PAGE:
|European Council President Donald Tusk takes part in a news conference after being reappointed chairman of the European Council during a EU summit in Brussels|
A war of words between Turkey and the EU has erupted this month over planned rallies by Turkish politicians in Rotterdam and other European cities that aimed to drum up support for plans to give Turkish President Tayyip Erdogan sweeping new powers in a referendum on April 16.
The Dutch banned the Rotterdam rally at the weekend, fearing tensions in Turkey over the referendum could spill over into its expatriate Turkish community. Erdogan retaliated by branding the Netherlands “Nazi remnants”. He has also accused Germany of “fascist actions” for cancelling several planned rallies.
“Rotterdam… totally destroyed by the Nazis, which now has a mayor born in Morocco: If any anyone sees fascism in Rotterdam they are completely detached from reality,” European Council President Donald Tusk told the European Parliament.
Tusk’s remarks were echoed by the head of the executive European Commission, Jean-Claude Juncker, who told parliament he was “scandalised” by the Turkish accusations.
“This is totally unacceptable and the one who is doing this is taking distance from Europe and not trying to enter the European Union,” he said.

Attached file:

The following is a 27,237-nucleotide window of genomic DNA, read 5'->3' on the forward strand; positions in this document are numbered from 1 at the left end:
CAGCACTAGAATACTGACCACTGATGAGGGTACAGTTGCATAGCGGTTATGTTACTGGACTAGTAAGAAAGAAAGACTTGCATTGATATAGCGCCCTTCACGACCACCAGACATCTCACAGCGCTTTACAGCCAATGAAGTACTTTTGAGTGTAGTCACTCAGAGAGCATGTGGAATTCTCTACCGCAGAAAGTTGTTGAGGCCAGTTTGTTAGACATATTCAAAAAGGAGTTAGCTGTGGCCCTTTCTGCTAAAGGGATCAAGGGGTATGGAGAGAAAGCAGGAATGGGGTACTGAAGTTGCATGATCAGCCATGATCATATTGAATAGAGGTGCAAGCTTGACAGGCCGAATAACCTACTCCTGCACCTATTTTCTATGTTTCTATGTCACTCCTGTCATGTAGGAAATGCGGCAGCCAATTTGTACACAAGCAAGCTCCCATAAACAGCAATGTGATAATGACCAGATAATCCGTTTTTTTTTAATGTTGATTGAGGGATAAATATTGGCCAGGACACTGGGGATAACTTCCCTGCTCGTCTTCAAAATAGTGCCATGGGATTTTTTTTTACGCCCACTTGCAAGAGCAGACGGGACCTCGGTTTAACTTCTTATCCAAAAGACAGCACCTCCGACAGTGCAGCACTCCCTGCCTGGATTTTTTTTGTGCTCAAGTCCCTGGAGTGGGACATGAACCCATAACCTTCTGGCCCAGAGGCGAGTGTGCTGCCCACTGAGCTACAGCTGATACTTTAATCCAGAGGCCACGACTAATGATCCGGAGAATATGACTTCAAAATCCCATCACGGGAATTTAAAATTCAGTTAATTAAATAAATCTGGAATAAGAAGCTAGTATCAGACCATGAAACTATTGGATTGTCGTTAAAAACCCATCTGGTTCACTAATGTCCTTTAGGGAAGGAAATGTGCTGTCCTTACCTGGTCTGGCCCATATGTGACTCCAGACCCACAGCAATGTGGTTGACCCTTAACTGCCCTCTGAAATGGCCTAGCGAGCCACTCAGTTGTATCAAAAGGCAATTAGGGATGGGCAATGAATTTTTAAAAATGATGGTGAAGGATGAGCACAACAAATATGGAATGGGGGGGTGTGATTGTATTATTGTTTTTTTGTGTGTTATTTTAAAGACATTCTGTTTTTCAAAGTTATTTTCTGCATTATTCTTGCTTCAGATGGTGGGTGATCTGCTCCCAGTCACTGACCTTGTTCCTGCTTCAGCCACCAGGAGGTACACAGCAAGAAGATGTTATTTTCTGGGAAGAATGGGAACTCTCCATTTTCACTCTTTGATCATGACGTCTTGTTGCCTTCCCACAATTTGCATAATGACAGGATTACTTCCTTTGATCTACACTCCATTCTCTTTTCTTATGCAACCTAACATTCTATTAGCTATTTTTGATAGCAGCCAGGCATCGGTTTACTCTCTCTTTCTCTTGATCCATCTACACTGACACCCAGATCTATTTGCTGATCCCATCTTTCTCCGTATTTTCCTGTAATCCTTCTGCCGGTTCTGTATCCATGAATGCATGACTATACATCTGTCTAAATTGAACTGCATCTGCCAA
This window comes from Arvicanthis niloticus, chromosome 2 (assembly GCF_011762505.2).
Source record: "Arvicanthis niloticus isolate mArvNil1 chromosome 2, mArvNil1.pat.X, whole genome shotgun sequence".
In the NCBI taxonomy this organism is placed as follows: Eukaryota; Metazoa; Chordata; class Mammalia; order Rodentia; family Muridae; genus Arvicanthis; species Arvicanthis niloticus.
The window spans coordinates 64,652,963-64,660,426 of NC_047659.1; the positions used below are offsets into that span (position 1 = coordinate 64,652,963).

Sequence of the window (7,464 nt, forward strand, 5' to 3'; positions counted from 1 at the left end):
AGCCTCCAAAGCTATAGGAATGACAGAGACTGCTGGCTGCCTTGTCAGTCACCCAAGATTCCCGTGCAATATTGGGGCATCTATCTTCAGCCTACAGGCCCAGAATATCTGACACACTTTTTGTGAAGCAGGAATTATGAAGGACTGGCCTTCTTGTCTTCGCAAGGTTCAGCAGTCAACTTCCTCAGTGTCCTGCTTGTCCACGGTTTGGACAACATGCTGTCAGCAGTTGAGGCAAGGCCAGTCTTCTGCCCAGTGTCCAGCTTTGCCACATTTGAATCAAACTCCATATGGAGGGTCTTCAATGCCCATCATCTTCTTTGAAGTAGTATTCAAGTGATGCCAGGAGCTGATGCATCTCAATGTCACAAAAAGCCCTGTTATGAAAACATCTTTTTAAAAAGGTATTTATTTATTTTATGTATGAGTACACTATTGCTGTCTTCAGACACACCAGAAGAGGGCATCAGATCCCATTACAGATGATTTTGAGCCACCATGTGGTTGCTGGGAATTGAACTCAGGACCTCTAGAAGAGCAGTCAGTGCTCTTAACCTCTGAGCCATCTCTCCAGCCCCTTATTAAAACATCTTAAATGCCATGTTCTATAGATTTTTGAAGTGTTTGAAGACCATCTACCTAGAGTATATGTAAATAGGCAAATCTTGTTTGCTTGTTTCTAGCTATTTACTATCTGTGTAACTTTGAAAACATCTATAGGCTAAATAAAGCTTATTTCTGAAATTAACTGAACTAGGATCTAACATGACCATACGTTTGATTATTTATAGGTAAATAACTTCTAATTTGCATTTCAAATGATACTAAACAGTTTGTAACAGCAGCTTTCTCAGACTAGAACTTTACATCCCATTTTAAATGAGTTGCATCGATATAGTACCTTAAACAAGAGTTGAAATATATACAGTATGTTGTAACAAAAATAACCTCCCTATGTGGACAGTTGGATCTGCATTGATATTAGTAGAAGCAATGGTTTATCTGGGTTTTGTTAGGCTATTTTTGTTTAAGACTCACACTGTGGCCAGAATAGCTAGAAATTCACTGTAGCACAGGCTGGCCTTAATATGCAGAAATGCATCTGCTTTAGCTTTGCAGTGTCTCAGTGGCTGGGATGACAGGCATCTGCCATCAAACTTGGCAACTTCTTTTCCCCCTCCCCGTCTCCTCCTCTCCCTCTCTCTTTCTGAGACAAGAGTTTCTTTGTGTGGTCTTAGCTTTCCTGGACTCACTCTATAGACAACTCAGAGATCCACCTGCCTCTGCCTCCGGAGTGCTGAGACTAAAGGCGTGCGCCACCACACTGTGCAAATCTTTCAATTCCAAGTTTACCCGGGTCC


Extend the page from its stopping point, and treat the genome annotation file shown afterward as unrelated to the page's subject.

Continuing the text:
Erdogan, who survived a military coup last summer, has defended his plans to amass greater powers, saying Turkey needs greater stability. But his crackdown on dissenting voices among the judiciary and the media since the failed coup has drawn strong criticism in the West.
Still, the EU is caught between holding Erdogan accountable and guaranteeing the continuation of a deal to control the flow of refugees and migrants who pass through Turkey to Europe.
This deal has given the EU a badly-needed breathing space after more than a million people, mostly fleeing conflicts in Syria and elsewhere in the Middle East, fled to the bloc in 2015-16 via Turkey, Greece and the Balkans.
Turkey’s EU affairs minister, Omer Celik, told Reuters on Tuesday it was time for Ankara to reassess that deal as the EU had failed to deliver on its promise to provide visa-free access to Europe in exchange for help on migration.
On Wednesday the European Commission said it remained committed to the deal and expected Turkey to comply as well as it was in their mutual interest.
The EU has previously said Turkey must still meet seven of 72 criteria required for visa-free travel, including a softening of its anti-terrorism laws that Brussels said says are applied too broadly but which Ankara insists are necessary.
EU officials say they are not yet worried the migrant deal might collapse, noting that the bloc has disbursed €777m as part of the accord to help Syrian refugees in Turkey.
“Erdogan knows he cannot blow it up … he needs our money. He is nervous because he may lose his referendum,” a senior EU diplomat said.